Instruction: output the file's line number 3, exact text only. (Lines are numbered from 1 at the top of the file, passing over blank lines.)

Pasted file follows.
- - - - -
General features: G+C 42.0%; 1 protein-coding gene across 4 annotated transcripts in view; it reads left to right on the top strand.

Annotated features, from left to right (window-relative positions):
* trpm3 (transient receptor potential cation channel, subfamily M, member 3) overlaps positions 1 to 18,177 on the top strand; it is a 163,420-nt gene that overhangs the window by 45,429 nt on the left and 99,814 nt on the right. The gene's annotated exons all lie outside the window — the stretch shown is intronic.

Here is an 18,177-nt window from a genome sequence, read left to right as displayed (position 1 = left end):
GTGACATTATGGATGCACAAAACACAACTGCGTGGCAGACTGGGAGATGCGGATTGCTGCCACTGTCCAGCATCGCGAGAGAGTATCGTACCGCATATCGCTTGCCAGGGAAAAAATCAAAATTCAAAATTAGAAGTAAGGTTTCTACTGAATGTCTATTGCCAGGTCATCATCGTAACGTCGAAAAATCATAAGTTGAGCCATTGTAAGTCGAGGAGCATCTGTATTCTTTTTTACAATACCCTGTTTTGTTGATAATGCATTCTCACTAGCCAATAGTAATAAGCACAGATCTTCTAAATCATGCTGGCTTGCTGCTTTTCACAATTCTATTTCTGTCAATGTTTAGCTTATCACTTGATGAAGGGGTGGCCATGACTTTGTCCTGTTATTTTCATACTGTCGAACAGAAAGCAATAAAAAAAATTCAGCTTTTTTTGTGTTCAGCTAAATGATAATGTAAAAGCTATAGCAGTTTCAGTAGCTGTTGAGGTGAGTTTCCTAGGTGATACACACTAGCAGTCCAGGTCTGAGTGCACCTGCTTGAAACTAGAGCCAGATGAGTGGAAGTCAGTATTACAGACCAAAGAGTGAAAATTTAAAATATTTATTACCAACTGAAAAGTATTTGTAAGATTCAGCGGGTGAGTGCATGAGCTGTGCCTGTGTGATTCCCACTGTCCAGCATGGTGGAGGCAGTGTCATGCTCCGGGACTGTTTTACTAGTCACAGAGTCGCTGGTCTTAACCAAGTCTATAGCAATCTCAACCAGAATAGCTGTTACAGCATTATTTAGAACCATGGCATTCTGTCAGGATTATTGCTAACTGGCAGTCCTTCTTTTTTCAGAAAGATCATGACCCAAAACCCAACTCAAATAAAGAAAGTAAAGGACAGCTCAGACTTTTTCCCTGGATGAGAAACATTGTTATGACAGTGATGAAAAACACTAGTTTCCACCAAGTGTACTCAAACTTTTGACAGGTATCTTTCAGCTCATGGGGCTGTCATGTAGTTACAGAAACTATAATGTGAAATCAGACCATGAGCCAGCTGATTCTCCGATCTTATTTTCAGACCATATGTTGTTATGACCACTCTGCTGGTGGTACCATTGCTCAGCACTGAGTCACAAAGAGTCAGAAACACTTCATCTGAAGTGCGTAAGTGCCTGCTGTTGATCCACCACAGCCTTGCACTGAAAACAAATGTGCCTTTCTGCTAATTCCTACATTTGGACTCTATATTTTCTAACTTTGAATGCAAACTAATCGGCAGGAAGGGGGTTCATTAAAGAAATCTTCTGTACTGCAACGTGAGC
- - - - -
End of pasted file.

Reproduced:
* trpm3 (transient receptor potential cation channel, subfamily M, member 3) overlaps positions 1 to 18,177 on the top strand; it is a 163,420-nt gene that overhangs the window by 45,429 nt on the left and 99,814 nt on the right. The gene's annotated exons all lie outside the window — the stretch shown is intronic.